There are problems with stars bigger and brighter than our own. One is time: the larger a star, the faster it burns through its fuel. The largest stars live only a few million years, or a tiny fraction of a percent of our Sun’s ten projected billion years. And it’s a good thing the Sun will live so long; it has already taken our parent star half of its lifespan to evolve any intelligent life at all! Now we have another billion years to figure out how to get off of this planet and onto others before our Sun’s aging makes life on earth uncomfortable.

Bigger and hotter stars also have the pesky problem of high-energy radiation; they produce more of the DNA-shredding UV radiation that we humans use to kill bacteria and keep environments sterile. It may be possible for life to evolve in such conditions, but it seems far less likely if you have to worry about your DNA getting shredded every five minutes.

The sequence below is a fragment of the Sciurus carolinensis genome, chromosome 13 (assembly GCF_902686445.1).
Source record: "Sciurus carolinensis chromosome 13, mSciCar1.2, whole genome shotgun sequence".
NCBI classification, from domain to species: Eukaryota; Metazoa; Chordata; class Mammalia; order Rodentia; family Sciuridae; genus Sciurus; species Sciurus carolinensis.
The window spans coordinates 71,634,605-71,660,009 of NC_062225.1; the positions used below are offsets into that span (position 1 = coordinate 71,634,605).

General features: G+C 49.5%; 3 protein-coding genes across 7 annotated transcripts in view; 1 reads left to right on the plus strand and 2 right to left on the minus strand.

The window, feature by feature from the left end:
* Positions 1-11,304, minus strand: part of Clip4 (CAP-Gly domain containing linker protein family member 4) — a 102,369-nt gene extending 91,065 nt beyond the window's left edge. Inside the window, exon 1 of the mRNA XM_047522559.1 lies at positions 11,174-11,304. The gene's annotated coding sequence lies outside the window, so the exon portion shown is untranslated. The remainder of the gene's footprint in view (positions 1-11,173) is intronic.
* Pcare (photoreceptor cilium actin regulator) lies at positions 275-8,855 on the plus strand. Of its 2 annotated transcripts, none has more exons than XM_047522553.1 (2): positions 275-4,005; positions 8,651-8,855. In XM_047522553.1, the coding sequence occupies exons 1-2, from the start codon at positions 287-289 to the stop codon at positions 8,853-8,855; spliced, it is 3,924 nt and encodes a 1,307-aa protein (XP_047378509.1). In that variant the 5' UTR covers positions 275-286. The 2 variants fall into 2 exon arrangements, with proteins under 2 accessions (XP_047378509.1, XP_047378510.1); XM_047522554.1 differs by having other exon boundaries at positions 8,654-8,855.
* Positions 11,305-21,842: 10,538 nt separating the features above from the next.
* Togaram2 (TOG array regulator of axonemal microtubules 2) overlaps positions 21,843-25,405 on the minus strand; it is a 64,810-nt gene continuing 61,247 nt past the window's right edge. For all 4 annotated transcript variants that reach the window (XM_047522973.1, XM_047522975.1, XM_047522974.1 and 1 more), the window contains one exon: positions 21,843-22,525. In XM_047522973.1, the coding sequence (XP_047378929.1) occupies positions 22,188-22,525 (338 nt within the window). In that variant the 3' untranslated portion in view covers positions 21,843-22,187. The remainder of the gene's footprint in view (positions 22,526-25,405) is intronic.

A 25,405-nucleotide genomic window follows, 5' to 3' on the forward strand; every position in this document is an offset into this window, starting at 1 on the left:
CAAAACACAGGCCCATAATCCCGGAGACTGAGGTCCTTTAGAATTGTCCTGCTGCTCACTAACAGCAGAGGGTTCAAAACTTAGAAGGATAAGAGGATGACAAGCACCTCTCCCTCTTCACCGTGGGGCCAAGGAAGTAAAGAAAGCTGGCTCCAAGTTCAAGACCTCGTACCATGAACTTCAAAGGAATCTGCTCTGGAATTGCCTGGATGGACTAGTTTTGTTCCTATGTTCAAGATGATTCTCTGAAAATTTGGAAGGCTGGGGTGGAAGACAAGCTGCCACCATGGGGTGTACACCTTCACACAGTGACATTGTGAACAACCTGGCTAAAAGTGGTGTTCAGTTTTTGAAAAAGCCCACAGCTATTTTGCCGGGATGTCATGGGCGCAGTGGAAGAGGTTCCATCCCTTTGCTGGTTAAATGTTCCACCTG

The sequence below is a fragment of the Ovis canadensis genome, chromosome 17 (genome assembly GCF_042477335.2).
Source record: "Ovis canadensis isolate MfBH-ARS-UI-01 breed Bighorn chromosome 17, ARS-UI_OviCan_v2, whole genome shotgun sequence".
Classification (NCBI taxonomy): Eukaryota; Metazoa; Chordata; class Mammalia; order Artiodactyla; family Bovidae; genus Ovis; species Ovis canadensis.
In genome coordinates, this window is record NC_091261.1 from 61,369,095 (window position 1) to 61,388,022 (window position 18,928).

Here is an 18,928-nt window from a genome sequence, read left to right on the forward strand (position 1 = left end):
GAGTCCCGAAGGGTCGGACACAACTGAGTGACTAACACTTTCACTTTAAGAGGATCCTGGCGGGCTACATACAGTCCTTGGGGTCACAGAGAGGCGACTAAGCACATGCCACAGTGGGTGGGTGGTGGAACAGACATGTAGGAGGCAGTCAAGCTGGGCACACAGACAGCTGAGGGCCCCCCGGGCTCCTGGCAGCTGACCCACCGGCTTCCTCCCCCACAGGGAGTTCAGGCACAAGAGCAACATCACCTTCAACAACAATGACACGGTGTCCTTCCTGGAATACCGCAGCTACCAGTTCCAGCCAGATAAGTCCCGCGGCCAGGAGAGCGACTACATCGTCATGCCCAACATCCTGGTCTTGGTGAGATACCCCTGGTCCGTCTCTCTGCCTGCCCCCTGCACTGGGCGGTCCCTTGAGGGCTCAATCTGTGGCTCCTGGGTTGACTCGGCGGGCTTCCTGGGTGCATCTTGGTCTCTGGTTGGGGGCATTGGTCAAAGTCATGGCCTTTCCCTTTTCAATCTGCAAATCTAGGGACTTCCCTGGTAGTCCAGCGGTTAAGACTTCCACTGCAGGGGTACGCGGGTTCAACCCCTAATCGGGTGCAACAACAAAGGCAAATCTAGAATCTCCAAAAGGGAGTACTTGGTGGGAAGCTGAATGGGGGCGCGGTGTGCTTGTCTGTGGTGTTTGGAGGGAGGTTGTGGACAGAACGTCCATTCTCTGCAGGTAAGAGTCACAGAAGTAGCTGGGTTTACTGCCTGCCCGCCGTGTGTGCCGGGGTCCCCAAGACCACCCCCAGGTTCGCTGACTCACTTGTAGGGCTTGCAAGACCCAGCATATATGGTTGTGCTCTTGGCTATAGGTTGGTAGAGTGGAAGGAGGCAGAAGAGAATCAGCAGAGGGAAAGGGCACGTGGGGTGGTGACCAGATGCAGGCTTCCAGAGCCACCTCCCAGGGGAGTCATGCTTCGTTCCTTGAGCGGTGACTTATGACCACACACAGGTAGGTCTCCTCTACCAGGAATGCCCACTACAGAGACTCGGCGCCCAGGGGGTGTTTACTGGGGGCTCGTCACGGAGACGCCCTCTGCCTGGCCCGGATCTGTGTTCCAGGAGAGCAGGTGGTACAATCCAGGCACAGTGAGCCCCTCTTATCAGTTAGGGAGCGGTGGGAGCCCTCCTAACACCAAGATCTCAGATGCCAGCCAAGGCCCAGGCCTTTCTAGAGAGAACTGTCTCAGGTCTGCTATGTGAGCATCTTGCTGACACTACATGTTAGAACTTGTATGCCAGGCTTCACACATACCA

There are also problems with smaller, cooler stars. Red dwarfs, for example, make up a good 75% of all stars in the galaxy–but they’re so cool that in order to receive enough light to keep surface water liquid, a planet would likely have to orbit so close that it would become tidally locked, with the same side always facing the star. This could lead to its atmosphere freezing and leaking off into space from the planet’s dark side, among other unpleasantries. Some scientists think that life around red dwarfs may be possible, which opens up the vast majority of stellar terrain to the possibility of life; but until James Webb comes online, we won’t have enough information about red dwarfs and their planets to know for sure.